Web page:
Downsize the UC

Now that the CLC is defunct, the UC can begin to restructure

It’s about time the Undergraduate Council (UC) realizes that bigger is not always better. Deeply entrenched in campus bureaucracy, the UC’s size hinders its ability to be effective. Harvard’s UC is in desperate need of a good diet—particularly with social programming now relegated outside its purview.

Fortunately, a sentiment of needed reform seems to be shared by UC President John S. Haddock ’07 and Vice-President Annie R. Riley ’07. Last week, the UC began discussing possibilities for organizational restructuring of its three main committees—the Campus Life Committee (CLC), the Finance Committee (FiCom), and the Students Affairs Committee (SAC).

It is important that the much needed restructuring of the UC begin as soon as possible. With the pending formation of an independent social programming board, the CLC will have no clear mission. The UC should dissolve the CLC and move to a two-committee system with two representatives from each house.

To fill the void of the few services currently provided by the CLC such as airport shuttles for school breaks and the provision of cardboard boxes during move-out, the UC should look to outsource services to enterprising student groups, and if necessary, consider incentivizing these initiatives through subsidizing grants. This would be a highly cost-efficient method, especially in comparison with the UC’s current system under which elected representatives with little business prowess run inefficient systems.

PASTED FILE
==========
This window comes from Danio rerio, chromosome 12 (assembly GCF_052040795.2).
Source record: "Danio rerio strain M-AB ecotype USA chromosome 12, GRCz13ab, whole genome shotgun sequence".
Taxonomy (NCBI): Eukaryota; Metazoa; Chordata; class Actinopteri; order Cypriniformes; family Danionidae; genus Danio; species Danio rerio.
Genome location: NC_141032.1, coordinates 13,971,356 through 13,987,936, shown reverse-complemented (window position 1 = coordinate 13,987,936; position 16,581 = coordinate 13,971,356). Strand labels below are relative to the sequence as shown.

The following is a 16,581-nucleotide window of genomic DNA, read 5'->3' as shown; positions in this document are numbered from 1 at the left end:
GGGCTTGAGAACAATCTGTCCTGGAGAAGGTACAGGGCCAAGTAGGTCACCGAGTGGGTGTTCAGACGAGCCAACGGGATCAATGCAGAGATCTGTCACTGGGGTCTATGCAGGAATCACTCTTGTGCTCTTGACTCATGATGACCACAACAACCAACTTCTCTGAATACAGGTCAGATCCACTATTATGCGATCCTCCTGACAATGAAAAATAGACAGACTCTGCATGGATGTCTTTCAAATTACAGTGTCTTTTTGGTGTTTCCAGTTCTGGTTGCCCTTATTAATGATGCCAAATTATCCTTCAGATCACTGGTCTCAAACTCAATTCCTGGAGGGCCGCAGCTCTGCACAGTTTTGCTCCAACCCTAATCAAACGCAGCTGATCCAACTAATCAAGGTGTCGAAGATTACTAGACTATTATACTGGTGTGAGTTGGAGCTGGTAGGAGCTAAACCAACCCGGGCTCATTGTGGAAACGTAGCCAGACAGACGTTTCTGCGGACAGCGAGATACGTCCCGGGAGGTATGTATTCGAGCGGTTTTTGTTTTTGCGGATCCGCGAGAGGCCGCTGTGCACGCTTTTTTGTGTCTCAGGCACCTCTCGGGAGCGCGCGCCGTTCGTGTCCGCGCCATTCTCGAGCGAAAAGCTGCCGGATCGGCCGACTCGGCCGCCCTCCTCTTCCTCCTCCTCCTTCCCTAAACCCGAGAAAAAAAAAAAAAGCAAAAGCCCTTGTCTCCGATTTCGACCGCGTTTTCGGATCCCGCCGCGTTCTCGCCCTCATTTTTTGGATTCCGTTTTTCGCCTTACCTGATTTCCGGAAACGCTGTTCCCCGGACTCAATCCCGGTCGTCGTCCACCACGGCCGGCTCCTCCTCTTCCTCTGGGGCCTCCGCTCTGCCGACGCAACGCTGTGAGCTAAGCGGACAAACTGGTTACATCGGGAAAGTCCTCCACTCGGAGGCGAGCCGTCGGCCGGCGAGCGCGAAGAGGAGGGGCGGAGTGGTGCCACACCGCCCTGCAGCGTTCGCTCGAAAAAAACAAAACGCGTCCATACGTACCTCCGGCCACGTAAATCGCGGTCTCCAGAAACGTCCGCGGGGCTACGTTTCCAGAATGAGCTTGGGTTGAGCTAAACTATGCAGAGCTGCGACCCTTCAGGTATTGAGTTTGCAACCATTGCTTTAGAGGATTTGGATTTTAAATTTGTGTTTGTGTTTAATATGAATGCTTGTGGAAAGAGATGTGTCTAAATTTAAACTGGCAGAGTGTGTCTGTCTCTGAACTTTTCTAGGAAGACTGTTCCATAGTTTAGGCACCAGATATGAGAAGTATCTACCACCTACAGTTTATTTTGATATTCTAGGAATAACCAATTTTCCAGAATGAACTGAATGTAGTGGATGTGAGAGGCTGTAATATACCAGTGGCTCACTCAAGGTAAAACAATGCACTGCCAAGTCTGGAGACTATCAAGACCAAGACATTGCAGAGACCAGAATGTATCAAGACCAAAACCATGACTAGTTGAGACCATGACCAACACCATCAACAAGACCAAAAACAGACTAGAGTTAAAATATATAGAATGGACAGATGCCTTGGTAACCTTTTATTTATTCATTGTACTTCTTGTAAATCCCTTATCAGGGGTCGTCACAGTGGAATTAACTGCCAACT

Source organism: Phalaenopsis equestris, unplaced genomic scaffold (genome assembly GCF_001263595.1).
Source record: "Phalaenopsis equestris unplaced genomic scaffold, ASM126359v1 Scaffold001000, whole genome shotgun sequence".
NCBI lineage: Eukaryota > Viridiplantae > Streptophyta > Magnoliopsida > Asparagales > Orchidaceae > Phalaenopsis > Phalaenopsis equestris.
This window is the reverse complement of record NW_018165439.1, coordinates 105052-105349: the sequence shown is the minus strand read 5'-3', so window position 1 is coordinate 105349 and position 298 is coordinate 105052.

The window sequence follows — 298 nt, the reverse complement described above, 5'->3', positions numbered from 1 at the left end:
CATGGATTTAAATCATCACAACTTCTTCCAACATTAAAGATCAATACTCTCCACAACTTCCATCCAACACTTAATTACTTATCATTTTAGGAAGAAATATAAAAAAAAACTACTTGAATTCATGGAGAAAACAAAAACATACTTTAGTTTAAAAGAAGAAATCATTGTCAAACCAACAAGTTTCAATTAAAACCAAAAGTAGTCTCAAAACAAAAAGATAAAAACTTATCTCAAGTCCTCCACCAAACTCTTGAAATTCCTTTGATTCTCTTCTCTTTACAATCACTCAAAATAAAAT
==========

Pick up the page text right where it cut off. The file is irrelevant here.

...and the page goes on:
With respect to FiCom, the UC must also seek reform. Currently somewhat hamstrung by bylaws—one, for instance, that requires a two-thirds vote to overturn FiCom recommendations—the UC should seek to revise its bylaws in addition to changing the institution of FiCom itself.

In looking at ways to restructure, the UC must not repeat the mistakes of last spring’s direct election vote. Despite the clear interests of its constituents at stake, UC members voted down a proposal to hold direct elections to committees. Instead, they kept the antiquated and foolish election protocol in which House winners with the most votes get first choice in selecting which committee to serve on, leaving those with fewer votes dissatisfied with their roles. Last spring, UC members voted to protect their incumbency advantage rather than allocate candidate slots more efficiently. We hope that this time around they are able to put their personal interest aside—even if dissolving a committee means costing jobs for incumbents—and be responsible to their constituents and their school.

This new slimmer and sleeker UC will be more effective and more responsive to campus needs serving the best interest of Harvard College as a whole.